The fascinating history of triptans
Did you know that the triptans are the grand-children of a fungus?
That’s right. The story of the triptans starts with a fungus that grows on the rye plant. This fungus, claviceps purpurea, attaches to the rye and forms a shape that resembles the paw of a hen, called an ergot in French. Have you heard the term «rye ergots» before? That’s where it comes from.
What’s the story of the rye ergot?
In medieval times, people were eating quite a bit of rye. If the rye was rotten, there was ergot on it. If you eat the fungus, two things can happen: you can start having hallucinations, and you may develop gangrene in your feet!
Why is the ergot causing hallucinations and gangrene?
The ergot is called an alkaloid. It can bind serotonin receptors. If you stimulate serotonin receptors in the brain mildly, you can treat depression. If you stimulate them too much, you hallucinate. For example, another product that acts on serotonin is LSD.
The gangrene was caused by the stimulation of serotonin receptors on blood vessels. The constriction was so severe that the flesh would become necrotic. People affected had terrible pains and could not stand on their feet. Some people would describe this as the «Saint Anthony’s fire». Interestingly, people who were affected sometimes left for a pilgrimage. This was very effective, as it usually took them away from the rotten bread!
Sounds like this fungus is dangerous?
The rye ergot was known to be a very powerful substance. Once physicians observed that the rye ergot, or claviceps, could constrict blood vessels, they thought about using it to stop bleeds. In the 18th century, a paste of rye ergot was used to stop uterine bleedings after childbirth. That was very innovative!
Eventually, scientists tried to understand WHY the ergot could constrict blood vessels. Studies on the rye ergot eventually led to the discovery of serotonin in the 1940s. If you look closely, the name serotonin means «substance from the blood that increases the tone of the blood vessels». The role of serotonin in the brain was understood later.
How did the rye ergot inspire the design of triptans?
Now that physicians understood that the rye ergot could constrict blood vessels, it was making a lot of sense to treat migraine. Migraine was thought to be caused by the dilation of blood vessels. Making them constrict to relieve the pain was sensible. Ergotamine was discovered in 1918 and is used up to this day in certain countries. Ergotamine was strong and effective for migraine, but was linked to high blood pressure and risks of heart problems and stroke. Severe cases of ergotism could still lead to gangrene. Researchers decided to find a way to stimulate serotonin in a milder, or more specific way, to avoid these risks.
When was the first triptan used?
The search for a drug that could mimic the benefits of ergotamine without its side effects started in the 1970s. Sumatriptan was discovered by Glaxo and marketed in the USA in 1993 It was a revolution for people ith migraine. Nothing before had been SO effective to treat migraine attacks. At the end of the 1980s, migraine was still seen as a neurosis. There were many psychoanalytical theories. Attacks were seen as the expression of a psychiatric release. Sumatriptan challenged this vision, as the relief was very quick and suggested a biological, neurological cause more than a psychiatric one. After that, six other triptans were created and marketed.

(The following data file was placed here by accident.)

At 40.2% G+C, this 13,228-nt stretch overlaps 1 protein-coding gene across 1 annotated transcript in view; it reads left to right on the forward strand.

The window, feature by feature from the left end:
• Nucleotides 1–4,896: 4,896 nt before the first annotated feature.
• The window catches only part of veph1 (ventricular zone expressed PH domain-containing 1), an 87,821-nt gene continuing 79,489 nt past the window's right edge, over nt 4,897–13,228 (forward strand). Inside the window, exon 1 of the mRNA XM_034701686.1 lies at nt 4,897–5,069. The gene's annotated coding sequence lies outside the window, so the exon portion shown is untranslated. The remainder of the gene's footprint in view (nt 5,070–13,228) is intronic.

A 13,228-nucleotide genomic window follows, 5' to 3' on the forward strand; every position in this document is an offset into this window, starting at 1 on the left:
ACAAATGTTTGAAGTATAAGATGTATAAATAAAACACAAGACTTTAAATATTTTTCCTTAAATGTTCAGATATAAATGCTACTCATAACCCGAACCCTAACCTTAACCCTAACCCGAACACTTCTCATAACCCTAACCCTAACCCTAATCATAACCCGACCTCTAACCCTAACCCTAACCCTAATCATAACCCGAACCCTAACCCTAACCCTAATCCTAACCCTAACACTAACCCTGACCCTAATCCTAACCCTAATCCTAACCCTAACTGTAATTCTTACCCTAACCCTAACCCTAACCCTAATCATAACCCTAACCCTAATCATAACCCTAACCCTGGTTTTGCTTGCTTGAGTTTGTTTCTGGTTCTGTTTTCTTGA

Can triptan cause gangrene or other vascular problems?
Triptans should not be used in people with a history of coronary heart disease. They do constrict the coronary arteries. They also constrict the cranial arteries that bring blood to our skin and head structures. Until very recently, scientists believed that triptans could constrict the brain blood vessels. That would cause a risk of stroke, and triptan are contra-indicated in a person who had a stroke. But recent evidence suggests that triptans do NOT constrict the brain blood vessels that much.
How do triptans work to relieve the migraine pain?
We do not know exactly yet. Remember that the use or ergotamine was based on an observation (ergotamine constricts blood vessels) and a theory of migraine (migraine is caused by dilated blood vessels).
Our understanding of migraine has changed now. We know that the pain of migraine probably comes from the cranial blood vessels. We also know that triptans act on serotonin receptors inside the brain, and may influence their neurologic role, not the role on the blood vessels. Last but not least…new treatments acting on serotonin but with NO action on blood vessels are effective to treat the migraine attack. The first medication of this new class, called lasmiditan, should be available in Canada soon.
The story of triptans remind us a few things about nature and chemistry
- It’s not because something exists in the nature that it is safe. Natural toxins can be powerful and deadly.
- Many medications have been inspired by natural substances. Usually, the creation of a drug inspired by a plant involves the scientific understanding of which product in the plant is active, and then the design of a chemical compound that can be fabricated and studied safely.
- «Chemical substance» is a term that can be used for natural and synthetic products.
Even if we have focused on the role of serotonin on the brain and the blood vessels, in the human body 90% of the serotonin is stored in the gut. In the digestive tube, serotonin plays an important role in motility.
Eadie MJ. Ergot of rye-the first specific for migraine. Journal of clinical neuroscience : official journal of the Neurosurgical Society of Australasia. 2004;11(1):4-7.
THE MIGRAINE TREE
- ACUTE TREATMENTS
- DEVICES AND NEUROMULATIOIN
- PREVENTIVE TREATMENTS
- PROCEDURES AND INJECTIONS
- SELF-CARE AND LIFESTYLE
- SOCIAL LIFE